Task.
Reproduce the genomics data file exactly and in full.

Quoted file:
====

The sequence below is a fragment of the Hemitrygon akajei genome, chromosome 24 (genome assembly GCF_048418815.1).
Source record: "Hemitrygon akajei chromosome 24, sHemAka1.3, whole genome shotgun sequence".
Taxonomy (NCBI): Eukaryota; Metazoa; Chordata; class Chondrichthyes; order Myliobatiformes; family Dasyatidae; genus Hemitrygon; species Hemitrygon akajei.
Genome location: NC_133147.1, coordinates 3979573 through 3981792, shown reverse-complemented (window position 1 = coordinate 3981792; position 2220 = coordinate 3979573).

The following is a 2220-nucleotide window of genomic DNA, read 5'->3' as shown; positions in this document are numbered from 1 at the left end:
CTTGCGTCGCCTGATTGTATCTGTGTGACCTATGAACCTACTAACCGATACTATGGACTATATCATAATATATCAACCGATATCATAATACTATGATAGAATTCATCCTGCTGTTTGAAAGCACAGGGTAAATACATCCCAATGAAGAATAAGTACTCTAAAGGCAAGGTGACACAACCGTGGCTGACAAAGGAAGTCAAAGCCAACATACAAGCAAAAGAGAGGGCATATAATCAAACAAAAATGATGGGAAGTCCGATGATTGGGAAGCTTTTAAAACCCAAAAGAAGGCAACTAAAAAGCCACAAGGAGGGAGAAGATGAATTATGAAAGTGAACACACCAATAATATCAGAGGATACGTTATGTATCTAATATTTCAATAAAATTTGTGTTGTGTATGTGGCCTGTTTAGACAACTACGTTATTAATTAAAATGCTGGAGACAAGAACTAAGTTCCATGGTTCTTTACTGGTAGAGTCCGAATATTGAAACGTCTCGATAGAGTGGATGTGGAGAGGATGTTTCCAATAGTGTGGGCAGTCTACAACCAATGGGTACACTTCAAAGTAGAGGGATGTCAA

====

The sequence below is a fragment of the Hemitrygon akajei genome, chromosome 24 (genome assembly GCF_048418815.1).
Source record: "Hemitrygon akajei chromosome 24, sHemAka1.3, whole genome shotgun sequence".
Taxonomy (NCBI): Eukaryota; Metazoa; Chordata; class Chondrichthyes; order Myliobatiformes; family Dasyatidae; genus Hemitrygon; species Hemitrygon akajei.
Genome location: NC_133147.1, coordinates 3979573 through 3981792, shown reverse-complemented (window position 1 = coordinate 3981792; position 2220 = coordinate 3979573).

The following is a 2220-nucleotide window of genomic DNA, read 5'->3' as shown; positions in this document are numbered from 1 at the left end:
CTTGCGTCGCCTGATTGTATCTGTGTGACCTATGAACCTACTAACCGATACTATGGACTATATCATAATATATCAACCGATATCATAATACTATGATAGAATTCATCCTGCTGTTTGAAAGCACAGGGTAAATACATCCCAATGAAGAATAAGTACTCTAAAGGCAAGGTGACACAACCGTGGCTGACAAAGGAAGTCAAAGCCAACATACAAGCAAAAGAGAGGGCATATAATCAAACAAAAATGATGGGAAGTCCGATGATTGGGAAGCTTTTAAAACCCAAAAGAAGGCAACTAAAAAGCCACAAGGAGGGAGAAGATGAATTATGAAAGTGAACACACCAATAATATCAGAGGATACGTTATGTATCTAATATTTCAATAAAATTTGTGTTGTGTATGTGGCCTGTTTAGACAACTACGTTATTAATTAAAATGCTGGAGACAAGAACTAAGTTCCATGGTTCTTTACTGGTAGAGTCCGAATATTGAAACGTCTCGATAGAGTGGATGTGGAGAGGATGTTTCCAATAGTGTGGGCAGTCTACAACCAATGGGTACACTTCAAAGTAGAGGGATGTCAA